Patios – Patios can be constructed from a number of materials including, stone, brick, concrete and clay. Coffees laid out on patios are sun-dried and require raking a few times each day to make sure they are evenly dried and to avoid the occurrence of mildew.
Dry milling or de-hulling is the final stage of processing where the parchment layer surrounding the bean is removed along with any residual dried mucilage from previous stages of processing. Specialized dry mills or hulling machines are generally used to speed up the process.
Grading is an integral part to the production of specialty coffee. The term however has different meanings in different parts of the world. There is grading according to bean size, grading measured by elevation and grading measured by the SCAA in terms of specialty grade and below specialty grade. For countries which measure by screen, numbers 8 through 20 correspond to how many 64ths of an inch the screen holes are in size allowing beans to pass through. In Central America “strictly hard bean” (SHB), “hard bean (HB) and “strictly high grown” (SHG) refer to coffees grown at high elevations (1200m + above sea level) as a general descriptor of bean size and occurrence of peaberry.
Grading Types Exporting
Once coffee is dried and graded, it’s ready for export. The beans are packed in either burlap, jute or Grain-Pro bags before being transported to the exporter’s warehouse where they will be weighed, priced and marketed to importers from around the globe. Many co-ops and single estate farmers are paid on the spot by the exporters on a weighted basis that reflects the commodity price per pound of coffee plus any premiums added on for specialty quality. Additional processing or limited quantities of a particular lot can fetch even more of a premium, as is the case with the production of microlots.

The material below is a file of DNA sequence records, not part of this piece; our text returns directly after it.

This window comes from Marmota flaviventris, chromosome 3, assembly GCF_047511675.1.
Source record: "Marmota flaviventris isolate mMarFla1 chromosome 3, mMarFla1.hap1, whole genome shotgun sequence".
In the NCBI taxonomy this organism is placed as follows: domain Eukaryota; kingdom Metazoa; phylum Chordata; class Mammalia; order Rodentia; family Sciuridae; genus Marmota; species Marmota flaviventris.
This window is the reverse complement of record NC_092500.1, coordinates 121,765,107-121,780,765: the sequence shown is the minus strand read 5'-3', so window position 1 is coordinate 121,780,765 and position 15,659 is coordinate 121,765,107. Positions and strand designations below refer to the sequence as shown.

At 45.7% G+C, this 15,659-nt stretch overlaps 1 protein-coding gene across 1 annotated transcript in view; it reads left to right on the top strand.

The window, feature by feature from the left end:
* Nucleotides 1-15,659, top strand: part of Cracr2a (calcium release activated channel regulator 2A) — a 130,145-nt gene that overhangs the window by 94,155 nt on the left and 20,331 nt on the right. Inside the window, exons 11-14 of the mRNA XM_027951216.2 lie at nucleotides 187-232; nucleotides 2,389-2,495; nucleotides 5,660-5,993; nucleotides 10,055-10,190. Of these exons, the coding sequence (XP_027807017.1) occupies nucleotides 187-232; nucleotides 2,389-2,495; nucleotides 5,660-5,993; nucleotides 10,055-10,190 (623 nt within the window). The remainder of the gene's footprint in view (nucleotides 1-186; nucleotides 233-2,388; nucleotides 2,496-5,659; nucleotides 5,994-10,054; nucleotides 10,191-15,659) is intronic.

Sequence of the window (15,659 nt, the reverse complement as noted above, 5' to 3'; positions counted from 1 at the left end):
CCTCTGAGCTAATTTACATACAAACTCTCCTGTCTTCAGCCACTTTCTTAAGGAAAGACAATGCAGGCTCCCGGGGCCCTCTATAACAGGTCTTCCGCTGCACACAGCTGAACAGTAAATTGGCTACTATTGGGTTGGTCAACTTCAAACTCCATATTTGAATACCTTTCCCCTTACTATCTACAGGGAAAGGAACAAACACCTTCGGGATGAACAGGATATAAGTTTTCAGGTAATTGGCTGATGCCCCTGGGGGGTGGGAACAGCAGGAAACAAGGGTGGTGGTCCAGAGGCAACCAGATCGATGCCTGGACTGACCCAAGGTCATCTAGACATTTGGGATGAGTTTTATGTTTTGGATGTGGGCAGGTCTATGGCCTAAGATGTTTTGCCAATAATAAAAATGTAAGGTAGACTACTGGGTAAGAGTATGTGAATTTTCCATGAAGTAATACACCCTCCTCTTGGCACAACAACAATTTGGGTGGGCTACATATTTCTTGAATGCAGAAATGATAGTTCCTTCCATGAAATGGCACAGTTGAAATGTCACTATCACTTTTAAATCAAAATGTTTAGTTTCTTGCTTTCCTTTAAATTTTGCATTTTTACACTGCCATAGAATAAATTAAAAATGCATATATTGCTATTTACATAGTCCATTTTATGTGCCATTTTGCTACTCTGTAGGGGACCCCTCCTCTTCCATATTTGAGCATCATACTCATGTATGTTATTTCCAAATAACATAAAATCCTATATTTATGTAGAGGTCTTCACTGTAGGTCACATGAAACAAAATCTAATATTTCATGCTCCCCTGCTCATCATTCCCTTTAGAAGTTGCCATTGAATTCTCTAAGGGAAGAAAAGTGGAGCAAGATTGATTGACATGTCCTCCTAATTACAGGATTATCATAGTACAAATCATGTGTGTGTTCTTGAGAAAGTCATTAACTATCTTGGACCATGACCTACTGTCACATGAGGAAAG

What is the role of an importer? The story of the importer is often neglected with minimal regard to our part in the farm to cup supply chain. As importers we serve as the communication link between farmers, roasters and ultimately consumers. Our responsibility is to certify quality, appropriate fair exchanges, manage risk, and avoid shipping delays. Everyone who is a partner in the Vournas Coffee supply chain needs to be made strong and fairly compensated. The farmers we work with receive industry-leading premiums, professional support, and consistent annual purchases. Likewise our roasters receive quality assurances, financing and risk management.
We highly recommend conducting sample roasts of new origins to pinpoint an ideal degree of roast. Crops change year to year depending on a number of variables, and the ideal roast of a given origin may be different enough from previous years for adjustments in the roaster to be necessary.
The coffee bean itself is a celluose-based structure with wood-like properties, and when roasted, the celluose molecules have to be converted to simple sugars. For the roaster, determining the perfect roast degree somewhere in between light and dark is a matter of skill and expertise. For the ideal cup, the correct roast is largely based on which region from which the bean originates and the altitude at which it’s grown.